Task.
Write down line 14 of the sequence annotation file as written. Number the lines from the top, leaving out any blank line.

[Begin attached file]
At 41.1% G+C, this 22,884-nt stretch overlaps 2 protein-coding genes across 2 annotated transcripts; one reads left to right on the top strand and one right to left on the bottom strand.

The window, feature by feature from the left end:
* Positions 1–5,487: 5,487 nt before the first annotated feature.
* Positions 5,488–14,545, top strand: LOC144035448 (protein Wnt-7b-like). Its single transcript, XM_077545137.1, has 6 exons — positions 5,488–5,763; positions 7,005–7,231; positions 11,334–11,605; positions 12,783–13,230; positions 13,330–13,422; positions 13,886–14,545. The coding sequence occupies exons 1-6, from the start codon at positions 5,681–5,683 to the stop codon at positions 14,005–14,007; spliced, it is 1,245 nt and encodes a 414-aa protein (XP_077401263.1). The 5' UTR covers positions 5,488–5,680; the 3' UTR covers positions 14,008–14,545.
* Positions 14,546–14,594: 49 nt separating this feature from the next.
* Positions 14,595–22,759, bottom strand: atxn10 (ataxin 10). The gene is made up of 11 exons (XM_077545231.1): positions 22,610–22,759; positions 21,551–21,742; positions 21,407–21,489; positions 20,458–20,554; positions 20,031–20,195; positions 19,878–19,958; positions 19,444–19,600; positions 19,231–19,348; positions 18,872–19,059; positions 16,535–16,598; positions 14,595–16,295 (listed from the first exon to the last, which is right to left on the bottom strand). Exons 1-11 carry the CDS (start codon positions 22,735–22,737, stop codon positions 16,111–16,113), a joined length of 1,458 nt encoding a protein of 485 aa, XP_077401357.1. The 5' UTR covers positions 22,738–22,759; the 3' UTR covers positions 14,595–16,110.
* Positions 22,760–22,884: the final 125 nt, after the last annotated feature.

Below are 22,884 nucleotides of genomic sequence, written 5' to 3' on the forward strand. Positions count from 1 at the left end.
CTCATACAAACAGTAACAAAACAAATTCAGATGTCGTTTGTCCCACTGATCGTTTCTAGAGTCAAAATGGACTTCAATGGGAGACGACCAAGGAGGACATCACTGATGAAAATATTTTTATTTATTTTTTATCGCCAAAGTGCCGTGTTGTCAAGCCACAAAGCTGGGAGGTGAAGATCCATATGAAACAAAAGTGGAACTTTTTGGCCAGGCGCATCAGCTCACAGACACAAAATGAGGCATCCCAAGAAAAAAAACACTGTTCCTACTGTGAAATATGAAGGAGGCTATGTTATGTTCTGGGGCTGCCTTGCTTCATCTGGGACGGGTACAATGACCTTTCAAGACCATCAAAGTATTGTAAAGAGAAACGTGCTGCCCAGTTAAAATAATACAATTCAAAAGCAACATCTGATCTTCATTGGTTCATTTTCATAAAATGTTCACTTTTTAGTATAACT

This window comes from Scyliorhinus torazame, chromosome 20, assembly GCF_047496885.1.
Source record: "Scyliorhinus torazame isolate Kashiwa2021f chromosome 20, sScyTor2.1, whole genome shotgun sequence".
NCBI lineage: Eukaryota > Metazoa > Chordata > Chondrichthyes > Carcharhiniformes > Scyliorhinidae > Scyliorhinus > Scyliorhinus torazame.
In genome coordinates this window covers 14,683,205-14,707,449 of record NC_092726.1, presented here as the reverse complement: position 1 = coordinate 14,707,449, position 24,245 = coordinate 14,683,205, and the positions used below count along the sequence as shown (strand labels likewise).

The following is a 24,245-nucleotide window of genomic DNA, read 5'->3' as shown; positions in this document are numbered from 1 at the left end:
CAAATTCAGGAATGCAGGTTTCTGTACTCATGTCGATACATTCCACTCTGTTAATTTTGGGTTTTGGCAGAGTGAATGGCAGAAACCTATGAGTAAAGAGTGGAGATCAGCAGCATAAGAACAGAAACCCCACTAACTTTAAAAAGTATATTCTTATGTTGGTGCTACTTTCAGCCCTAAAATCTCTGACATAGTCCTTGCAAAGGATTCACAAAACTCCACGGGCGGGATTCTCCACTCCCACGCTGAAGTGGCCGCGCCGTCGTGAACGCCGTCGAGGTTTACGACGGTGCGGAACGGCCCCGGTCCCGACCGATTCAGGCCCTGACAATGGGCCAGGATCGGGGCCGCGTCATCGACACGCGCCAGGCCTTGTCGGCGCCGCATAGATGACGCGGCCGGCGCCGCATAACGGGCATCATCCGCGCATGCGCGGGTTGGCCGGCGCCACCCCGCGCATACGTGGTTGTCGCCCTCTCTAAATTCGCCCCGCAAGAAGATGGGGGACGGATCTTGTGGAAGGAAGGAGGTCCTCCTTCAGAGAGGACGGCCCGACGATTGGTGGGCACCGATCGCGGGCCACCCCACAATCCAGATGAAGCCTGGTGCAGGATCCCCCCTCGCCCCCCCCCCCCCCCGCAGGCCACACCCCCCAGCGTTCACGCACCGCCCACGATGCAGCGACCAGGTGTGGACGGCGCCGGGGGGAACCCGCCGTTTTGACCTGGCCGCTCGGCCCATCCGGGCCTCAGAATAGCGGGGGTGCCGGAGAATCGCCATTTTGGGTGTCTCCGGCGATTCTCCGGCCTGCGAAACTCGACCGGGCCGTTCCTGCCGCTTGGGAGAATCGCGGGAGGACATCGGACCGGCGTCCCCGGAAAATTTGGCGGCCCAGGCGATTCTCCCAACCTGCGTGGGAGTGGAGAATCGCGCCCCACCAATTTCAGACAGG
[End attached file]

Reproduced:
The following is a 24,245-nucleotide window of genomic DNA, read 5'->3' as shown; positions in this document are numbered from 1 at the left end: